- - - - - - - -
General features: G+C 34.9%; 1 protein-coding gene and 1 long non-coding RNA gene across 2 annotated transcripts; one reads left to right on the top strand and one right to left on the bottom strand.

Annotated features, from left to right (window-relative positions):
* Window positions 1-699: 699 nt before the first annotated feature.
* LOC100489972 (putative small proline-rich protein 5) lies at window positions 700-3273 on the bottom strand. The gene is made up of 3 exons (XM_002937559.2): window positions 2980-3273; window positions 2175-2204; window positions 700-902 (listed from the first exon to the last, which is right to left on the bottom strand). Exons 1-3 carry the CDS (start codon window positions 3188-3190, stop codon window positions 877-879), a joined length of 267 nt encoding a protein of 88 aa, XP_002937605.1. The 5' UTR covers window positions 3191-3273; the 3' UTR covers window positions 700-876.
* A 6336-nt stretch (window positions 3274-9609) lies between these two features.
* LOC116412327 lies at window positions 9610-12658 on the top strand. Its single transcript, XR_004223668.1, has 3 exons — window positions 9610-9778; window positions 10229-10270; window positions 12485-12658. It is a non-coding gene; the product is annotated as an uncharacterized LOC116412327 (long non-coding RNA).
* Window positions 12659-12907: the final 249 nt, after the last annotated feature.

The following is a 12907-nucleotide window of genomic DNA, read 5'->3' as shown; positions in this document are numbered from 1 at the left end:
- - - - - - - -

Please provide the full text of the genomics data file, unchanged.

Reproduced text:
General features: G+C 34.9%; 1 protein-coding gene and 1 long non-coding RNA gene across 2 annotated transcripts; one reads left to right on the top strand and one right to left on the bottom strand.

Annotated features, from left to right (window-relative positions):
* Window positions 1-699: 699 nt before the first annotated feature.
* LOC100489972 (putative small proline-rich protein 5) lies at window positions 700-3273 on the bottom strand. The gene is made up of 3 exons (XM_002937559.2): window positions 2980-3273; window positions 2175-2204; window positions 700-902 (listed from the first exon to the last, which is right to left on the bottom strand). Exons 1-3 carry the CDS (start codon window positions 3188-3190, stop codon window positions 877-879), a joined length of 267 nt encoding a protein of 88 aa, XP_002937605.1. The 5' UTR covers window positions 3191-3273; the 3' UTR covers window positions 700-876.
* A 6336-nt stretch (window positions 3274-9609) lies between these two features.
* LOC116412327 lies at window positions 9610-12658 on the top strand. Its single transcript, XR_004223668.1, has 3 exons — window positions 9610-9778; window positions 10229-10270; window positions 12485-12658. It is a non-coding gene; the product is annotated as an uncharacterized LOC116412327 (long non-coding RNA).
* Window positions 12659-12907: the final 249 nt, after the last annotated feature.

The following is a 12907-nucleotide window of genomic DNA, read 5'->3' as shown; positions in this document are numbered from 1 at the left end: